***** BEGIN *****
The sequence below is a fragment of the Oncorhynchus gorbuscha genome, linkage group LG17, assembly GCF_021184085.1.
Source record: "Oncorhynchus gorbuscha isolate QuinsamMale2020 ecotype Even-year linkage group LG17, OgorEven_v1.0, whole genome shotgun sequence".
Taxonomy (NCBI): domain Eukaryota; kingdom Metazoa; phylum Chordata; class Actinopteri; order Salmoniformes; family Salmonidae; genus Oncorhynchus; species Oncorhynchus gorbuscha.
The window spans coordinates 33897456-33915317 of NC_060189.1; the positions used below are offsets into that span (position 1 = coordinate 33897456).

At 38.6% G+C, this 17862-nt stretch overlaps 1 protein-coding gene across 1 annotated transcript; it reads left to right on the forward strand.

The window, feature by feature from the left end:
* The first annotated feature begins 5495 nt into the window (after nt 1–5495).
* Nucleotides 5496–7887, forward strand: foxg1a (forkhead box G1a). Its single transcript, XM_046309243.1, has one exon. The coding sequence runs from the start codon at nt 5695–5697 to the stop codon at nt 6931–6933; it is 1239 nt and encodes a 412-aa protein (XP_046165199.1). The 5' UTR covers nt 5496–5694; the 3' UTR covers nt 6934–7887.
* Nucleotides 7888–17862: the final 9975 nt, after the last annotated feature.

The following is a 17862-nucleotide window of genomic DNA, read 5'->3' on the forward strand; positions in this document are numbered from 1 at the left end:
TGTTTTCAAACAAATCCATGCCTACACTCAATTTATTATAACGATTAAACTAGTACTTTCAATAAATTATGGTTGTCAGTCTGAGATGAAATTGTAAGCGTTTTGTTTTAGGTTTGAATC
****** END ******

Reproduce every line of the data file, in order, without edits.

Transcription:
The sequence below is a fragment of the Oncorhynchus gorbuscha genome, linkage group LG17, assembly GCF_021184085.1.
Source record: "Oncorhynchus gorbuscha isolate QuinsamMale2020 ecotype Even-year linkage group LG17, OgorEven_v1.0, whole genome shotgun sequence".
Taxonomy (NCBI): domain Eukaryota; kingdom Metazoa; phylum Chordata; class Actinopteri; order Salmoniformes; family Salmonidae; genus Oncorhynchus; species Oncorhynchus gorbuscha.
The window spans coordinates 33897456-33915317 of NC_060189.1; the positions used below are offsets into that span (position 1 = coordinate 33897456).

At 38.6% G+C, this 17862-nt stretch overlaps 1 protein-coding gene across 1 annotated transcript; it reads left to right on the forward strand.

The window, feature by feature from the left end:
* The first annotated feature begins 5495 nt into the window (after nt 1–5495).
* Nucleotides 5496–7887, forward strand: foxg1a (forkhead box G1a). Its single transcript, XM_046309243.1, has one exon. The coding sequence runs from the start codon at nt 5695–5697 to the stop codon at nt 6931–6933; it is 1239 nt and encodes a 412-aa protein (XP_046165199.1). The 5' UTR covers nt 5496–5694; the 3' UTR covers nt 6934–7887.
* Nucleotides 7888–17862: the final 9975 nt, after the last annotated feature.

The following is a 17862-nucleotide window of genomic DNA, read 5'->3' on the forward strand; positions in this document are numbered from 1 at the left end:
TGTTTTCAAACAAATCCATGCCTACACTCAATTTATTATAACGATTAAACTAGTACTTTCAATAAATTATGGTTGTCAGTCTGAGATGAAATTGTAAGCGTTTTGTTTTAGGTTTGAATC